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Tar Sands by rail disasters: the latest wave in the bomb train assault

Tanker cars
Ruptured tanker cars. Photo: Transportation Board of Canada
Justin Mikulka, DeSmog Blog, Mar 10 2015 - 11:45

With the first crash and explosion of a unit train of tar sands oil in Canada in February, we learned that the conventional wisdom among people covering the oil-by-rail industry regarding the flammability of tar sands oil has been dead wrong. A second derailment and explosion on March 7th involved synbit, which is a form of bitumen diluted with synthetic crude oil.

While there are many examples of this mischaracterization of the dangers of moving tar sands by rail that can be found in the press, here at DeSmogBlog we didn’t have to look far. In an article last year about how to make Bakken crude less dangerous we wrote that the government had plans to allow tar sands oil to be transported in the unsafe DOT-111 rail tank cars “because it is not explosive.”

While raw bitumen from the Alberta tar sands is not volatile or highly flammable, when it is diluted with natural gas condensate to form a mixture known as dilbit, which is typically done to make it easier to transport, it appears that it can be as dangerous as the Bakken crude that has now been proven to be highly flammable and explosive in multiple train derailments.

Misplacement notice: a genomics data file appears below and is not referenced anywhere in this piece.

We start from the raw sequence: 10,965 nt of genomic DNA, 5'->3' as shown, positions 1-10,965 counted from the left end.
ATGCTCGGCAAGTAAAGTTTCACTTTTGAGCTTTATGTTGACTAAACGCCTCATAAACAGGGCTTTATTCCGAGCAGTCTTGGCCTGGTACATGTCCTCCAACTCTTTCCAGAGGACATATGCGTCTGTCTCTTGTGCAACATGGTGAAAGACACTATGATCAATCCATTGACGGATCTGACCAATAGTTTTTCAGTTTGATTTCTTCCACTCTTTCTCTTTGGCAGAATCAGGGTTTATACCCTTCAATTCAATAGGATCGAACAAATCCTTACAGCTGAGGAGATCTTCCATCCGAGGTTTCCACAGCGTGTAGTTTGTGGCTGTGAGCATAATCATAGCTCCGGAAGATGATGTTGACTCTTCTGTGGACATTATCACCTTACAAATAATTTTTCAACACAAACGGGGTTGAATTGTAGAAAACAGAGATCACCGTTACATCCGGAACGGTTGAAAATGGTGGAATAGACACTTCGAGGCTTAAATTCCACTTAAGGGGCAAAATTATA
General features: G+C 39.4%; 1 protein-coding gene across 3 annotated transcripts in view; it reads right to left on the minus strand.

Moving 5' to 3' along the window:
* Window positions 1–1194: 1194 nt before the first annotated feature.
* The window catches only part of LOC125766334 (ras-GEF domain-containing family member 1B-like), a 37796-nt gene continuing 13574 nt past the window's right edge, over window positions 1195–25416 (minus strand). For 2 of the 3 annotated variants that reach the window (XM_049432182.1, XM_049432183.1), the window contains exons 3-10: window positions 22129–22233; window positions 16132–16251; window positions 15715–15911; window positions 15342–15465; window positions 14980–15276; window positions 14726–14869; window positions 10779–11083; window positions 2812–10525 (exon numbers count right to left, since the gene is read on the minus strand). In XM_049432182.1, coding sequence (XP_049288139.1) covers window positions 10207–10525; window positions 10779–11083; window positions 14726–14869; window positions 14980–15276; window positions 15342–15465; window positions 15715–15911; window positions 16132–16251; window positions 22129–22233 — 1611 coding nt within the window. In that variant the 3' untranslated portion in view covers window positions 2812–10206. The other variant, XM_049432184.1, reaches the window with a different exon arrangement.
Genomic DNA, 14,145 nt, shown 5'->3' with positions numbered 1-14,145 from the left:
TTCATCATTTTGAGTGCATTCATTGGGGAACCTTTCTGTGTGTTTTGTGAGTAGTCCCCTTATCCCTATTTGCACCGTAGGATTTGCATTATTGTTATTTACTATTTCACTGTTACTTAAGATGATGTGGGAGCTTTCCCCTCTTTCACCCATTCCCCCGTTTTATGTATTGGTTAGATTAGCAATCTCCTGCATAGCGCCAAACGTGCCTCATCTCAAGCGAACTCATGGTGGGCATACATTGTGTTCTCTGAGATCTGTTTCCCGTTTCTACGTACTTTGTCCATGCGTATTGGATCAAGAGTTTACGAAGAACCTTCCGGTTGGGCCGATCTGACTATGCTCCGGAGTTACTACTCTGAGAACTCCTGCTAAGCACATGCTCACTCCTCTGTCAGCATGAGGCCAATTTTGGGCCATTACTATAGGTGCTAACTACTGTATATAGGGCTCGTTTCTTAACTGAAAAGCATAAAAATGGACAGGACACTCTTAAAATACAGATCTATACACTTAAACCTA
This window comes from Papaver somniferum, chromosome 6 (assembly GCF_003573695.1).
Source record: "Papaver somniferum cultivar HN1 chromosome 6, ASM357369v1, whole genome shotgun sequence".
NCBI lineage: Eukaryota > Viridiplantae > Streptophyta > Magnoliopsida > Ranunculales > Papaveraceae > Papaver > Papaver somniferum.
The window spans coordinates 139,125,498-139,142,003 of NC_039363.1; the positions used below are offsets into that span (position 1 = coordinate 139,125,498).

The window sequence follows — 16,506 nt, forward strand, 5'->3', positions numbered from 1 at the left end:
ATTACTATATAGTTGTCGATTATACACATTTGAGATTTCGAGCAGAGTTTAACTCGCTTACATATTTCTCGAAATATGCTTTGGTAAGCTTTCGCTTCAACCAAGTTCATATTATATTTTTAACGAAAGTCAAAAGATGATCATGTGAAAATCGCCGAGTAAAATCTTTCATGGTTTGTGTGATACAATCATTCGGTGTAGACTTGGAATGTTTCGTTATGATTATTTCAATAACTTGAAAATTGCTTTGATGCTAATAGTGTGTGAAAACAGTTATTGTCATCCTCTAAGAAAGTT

An article in Railway Age pointing out the implications of the tar-sands-by-rail accident had the ominous title “Why bitumen isn’t necessarily safer than Bakken” and concluded with the statement that “Should TSB [Transportation Safety Board] conclude that dilbit has a volatility similar to Bakken crude, as the Alberta research suggests, the hazmat classification of crude oil could be in question.”

Railway Age was referring to a 2014 study done by Alberta Innovates titled “Properties of Dilbit and Conventional Crude Oils” that reached the conclusion that “[T]he flash point is determined by the lowest-boil-point components (volatiles). Consequently, the flash point of the dilbit is governed by the 20%-30% volume diluent component …”

The reason light fracked oils like those from the Bakken and Eagle Ford are so explosive is that the crude comes out of the ground with many of the components of condensate (e.g. propane, ethane, pentane, hexane) as part of the crude mixture.

Which helps explain why dilbit is so flammable and potentially explosive because these very same components are intentionally added to the bitumen to create dilbit. And as the Alberta Innovates study noted, that makes the flash point of dilbit the same as the diluent/condensate.

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